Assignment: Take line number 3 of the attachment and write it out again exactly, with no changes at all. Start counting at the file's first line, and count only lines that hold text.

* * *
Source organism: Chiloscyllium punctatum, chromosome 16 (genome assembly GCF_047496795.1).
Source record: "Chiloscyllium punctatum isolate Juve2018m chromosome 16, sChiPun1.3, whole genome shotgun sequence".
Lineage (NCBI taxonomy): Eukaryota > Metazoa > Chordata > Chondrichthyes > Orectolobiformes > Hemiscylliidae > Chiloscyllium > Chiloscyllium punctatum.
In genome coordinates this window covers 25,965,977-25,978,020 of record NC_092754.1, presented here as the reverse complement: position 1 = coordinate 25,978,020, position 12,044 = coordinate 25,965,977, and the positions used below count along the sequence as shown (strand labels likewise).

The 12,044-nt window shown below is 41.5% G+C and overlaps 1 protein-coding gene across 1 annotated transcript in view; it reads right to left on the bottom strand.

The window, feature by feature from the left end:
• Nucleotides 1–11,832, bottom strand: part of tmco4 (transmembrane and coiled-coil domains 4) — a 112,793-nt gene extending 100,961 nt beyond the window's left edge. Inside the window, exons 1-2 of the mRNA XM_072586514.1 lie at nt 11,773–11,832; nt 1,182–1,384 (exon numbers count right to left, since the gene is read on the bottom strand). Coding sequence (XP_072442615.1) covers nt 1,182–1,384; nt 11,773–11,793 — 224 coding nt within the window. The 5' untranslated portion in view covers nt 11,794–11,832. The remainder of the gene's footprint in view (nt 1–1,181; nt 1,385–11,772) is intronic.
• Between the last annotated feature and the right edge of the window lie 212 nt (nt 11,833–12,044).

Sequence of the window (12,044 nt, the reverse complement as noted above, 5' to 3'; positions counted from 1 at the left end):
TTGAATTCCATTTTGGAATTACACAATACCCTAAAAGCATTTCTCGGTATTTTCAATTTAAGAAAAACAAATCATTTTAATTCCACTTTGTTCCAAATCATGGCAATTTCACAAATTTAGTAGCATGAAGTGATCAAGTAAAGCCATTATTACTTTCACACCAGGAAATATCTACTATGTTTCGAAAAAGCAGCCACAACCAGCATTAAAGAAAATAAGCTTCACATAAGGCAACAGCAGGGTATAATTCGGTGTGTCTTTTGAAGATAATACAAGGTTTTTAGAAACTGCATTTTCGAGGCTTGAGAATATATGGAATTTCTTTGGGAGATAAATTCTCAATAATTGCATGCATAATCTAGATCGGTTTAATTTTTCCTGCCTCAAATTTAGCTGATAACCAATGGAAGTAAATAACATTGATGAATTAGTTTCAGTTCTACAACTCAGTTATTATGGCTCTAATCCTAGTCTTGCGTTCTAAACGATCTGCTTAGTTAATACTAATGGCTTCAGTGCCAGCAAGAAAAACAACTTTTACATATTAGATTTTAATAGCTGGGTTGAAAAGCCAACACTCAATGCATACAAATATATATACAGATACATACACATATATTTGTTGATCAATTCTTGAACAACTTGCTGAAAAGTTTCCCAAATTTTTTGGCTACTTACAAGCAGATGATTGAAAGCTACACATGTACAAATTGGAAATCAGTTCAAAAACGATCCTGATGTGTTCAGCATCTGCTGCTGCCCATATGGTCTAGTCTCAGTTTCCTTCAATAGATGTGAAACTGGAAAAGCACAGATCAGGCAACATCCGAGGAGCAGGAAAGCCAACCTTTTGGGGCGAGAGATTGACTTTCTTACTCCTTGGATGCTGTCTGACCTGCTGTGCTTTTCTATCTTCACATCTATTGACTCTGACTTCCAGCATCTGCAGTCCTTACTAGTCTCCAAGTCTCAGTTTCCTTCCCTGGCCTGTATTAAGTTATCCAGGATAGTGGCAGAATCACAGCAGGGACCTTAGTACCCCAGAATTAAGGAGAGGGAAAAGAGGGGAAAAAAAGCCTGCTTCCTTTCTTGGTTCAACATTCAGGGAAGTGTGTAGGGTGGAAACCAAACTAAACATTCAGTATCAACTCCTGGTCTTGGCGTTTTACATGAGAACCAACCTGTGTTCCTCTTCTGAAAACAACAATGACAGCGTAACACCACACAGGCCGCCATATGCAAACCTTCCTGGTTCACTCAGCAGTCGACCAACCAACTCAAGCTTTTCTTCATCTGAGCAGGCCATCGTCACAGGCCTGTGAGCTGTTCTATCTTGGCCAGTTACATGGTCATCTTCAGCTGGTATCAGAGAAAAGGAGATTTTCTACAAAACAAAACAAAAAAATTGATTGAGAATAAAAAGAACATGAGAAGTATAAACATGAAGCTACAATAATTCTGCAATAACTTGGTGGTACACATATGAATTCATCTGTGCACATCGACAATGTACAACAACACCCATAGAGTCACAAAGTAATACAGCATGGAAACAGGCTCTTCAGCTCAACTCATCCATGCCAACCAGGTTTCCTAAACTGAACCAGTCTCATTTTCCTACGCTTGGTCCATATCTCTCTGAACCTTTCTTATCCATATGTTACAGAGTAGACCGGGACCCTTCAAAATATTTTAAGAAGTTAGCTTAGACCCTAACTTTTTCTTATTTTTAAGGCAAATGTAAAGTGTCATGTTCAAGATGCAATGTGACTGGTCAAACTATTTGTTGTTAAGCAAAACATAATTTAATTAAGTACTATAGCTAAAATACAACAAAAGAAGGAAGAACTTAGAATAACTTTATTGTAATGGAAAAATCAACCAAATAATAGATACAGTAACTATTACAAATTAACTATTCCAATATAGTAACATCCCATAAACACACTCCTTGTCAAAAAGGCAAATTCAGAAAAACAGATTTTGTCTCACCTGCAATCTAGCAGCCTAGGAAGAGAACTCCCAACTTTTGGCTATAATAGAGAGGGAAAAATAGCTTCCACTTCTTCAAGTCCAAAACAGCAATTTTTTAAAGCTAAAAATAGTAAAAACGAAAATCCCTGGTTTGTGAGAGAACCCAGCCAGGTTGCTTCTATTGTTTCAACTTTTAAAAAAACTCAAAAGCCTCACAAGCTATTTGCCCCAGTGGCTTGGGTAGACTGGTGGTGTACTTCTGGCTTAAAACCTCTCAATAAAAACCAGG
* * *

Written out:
Lineage (NCBI taxonomy): Eukaryota > Metazoa > Chordata > Chondrichthyes > Orectolobiformes > Hemiscylliidae > Chiloscyllium > Chiloscyllium punctatum.